Having always wanted to compete in a long distance triathlon relay, my friends and I assembled our relay team months ago for Sunday’s Longleaf International Relay (0.9 mile swim, 23 mile bike, 6.2 mile run). Allan, our swimmer, swam miles each day in the pool to finish close to 20 minutes.
Our cyclist, Julie, battled a hip injury which prevented her from reaching any distance higher than 12 miles and she felt like she would be the weakest link in our team.
Since the three of us love the movie Old School, we selected the team name We’re Going Streaking with streak offering such a great play on words. After all, we hoped to move at lightning speed. Other great names thrown into the mix included Average Joes, Strategery, Pager-Friendly, Wolf Pack, I’m Gonna Git You Sucka, That’s What She Said, Shake-N-Bake, and Tri Us.
Days before the event, Julie decided not to compete. Between her hip, issues with her bike and some personal matters, she didn’t feel prepared to cycle 23 miles. In the last minute, our friend, Mike, filled her shoes.
Going into the competition, we weren’t quite sure how the relay/transition thing would work. Then, the morning of the event, we learned how to transition between legs. We were to pass our electronic ankle chip like a baton, which seemed simple enough.
The temperature Sunday morning dropped to 49 degrees and the winds began blow. Poor Allan froze for 45 minutes waiting to enter the water. The swim was seeded with men leading, then women and then relay. As a mixed relay team, we were pushed even further down the line, however, being a strong swimmer, Allan quickly found himself at the front of the pack.
Unfortunately, another swimmer grabbed his ankle and pulled off his chip. Thankfully, his wife snapped numerous pictures and his performance was digitally recorded by Cathy. Although we estimated that Allan finish in 14:50, our relay team would not make the official roster.
As Allan ran into transition, we learned about his lost chip, but the show must go on! Chipless Mike bolted out of transition to begin his 24 mile ride. He hoped to finish it in 1:15, but he faced some strong head winds which added a minute onto his time (1:16). As I waited in transition, I chatted with Andrea (a fellow Strider competing in the Sprint Relay) and I worried about the winds affecting my performance.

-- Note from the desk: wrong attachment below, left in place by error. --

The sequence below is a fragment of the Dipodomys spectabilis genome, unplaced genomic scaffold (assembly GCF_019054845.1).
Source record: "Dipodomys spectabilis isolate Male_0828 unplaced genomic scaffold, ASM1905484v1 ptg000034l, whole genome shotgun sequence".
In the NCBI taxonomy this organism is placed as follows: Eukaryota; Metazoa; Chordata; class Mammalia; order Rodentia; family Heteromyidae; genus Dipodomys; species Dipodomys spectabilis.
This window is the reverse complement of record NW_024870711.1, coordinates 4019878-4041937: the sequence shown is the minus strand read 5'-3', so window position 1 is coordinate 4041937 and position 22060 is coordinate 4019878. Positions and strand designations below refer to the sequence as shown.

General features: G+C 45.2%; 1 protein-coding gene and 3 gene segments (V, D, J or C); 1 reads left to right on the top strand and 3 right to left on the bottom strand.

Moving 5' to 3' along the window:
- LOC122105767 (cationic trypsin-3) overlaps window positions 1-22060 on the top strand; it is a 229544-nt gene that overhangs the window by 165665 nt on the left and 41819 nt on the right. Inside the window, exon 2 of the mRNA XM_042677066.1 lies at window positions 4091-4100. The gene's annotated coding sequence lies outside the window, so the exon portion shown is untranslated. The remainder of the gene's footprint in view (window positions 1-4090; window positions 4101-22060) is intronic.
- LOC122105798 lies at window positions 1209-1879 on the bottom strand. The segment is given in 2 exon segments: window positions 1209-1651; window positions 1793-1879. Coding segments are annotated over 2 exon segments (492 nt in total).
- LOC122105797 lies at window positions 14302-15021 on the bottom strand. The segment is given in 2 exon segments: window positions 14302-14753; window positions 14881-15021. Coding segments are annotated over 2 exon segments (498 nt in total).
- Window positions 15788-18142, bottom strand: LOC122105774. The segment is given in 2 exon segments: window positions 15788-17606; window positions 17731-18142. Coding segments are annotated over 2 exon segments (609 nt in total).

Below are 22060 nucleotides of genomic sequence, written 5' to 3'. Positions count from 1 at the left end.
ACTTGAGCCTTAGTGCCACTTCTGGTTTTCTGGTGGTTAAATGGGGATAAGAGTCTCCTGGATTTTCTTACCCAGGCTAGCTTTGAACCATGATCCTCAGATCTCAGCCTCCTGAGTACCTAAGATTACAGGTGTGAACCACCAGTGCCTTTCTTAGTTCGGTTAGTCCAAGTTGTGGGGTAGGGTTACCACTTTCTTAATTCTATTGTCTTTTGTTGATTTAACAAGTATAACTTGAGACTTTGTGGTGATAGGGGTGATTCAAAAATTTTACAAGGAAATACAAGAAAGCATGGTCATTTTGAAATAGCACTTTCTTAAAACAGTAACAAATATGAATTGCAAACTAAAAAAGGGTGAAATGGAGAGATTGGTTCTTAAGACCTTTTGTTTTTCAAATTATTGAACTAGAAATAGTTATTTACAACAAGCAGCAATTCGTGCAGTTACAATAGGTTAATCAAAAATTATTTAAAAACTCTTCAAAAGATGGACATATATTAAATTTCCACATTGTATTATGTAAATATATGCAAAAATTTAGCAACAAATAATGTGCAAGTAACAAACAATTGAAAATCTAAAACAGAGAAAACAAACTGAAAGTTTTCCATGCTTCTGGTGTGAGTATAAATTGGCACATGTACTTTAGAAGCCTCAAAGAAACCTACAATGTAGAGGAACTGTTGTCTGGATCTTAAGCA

Once Mike arrived back in transition, I took off and passed my family who cheered for me as I began my journey. From the very start of my 6.2 mile run, I struggled with the fierce winds and I couldn’t move any faster than 9:30. Faced with only our second cold snap of the season, I don’t think my body was prepared enough to face the cooler weather. My lungs hurt and I could feel an asthma attack building.
At mile 3, the route turned and finally the wind was behind me. My pace picked up to 8:30, but I knew I couldn’t shave any minutes off my time. Around mile 5, Larisa and several other Striders formed a cheering squad on David and Karen’s front porch and cheered for me as I ran past. It always feels good to have friends and family rooting for you or even honk for you as they leave the race.
During the last half mile, I passed Andrea strolling back to David’s house for the post-race party. She had finished her 5K in record speed (20:26) and made it back to cheer for her fellow Striders. Hearing the kudos from such great runners like Andrea really helped put some pep in my step.
As I turned the final corner to the finish line, I found my family cheering for me once again. With Cathy’s mad photography skills, she snapped a photo of me crossing the finish line with our “unofficial” finish time. My Garmin clocked 57:02 for my 10K run.
After crossing the finish line, I had an asthma attack and needed my rescue inhaler. With the relatively cold winds and whatever grass/weed the wind blew triggered an attack.
Despite all our hurdles, we had a great time competing in the relay and we can’t wait to do it again.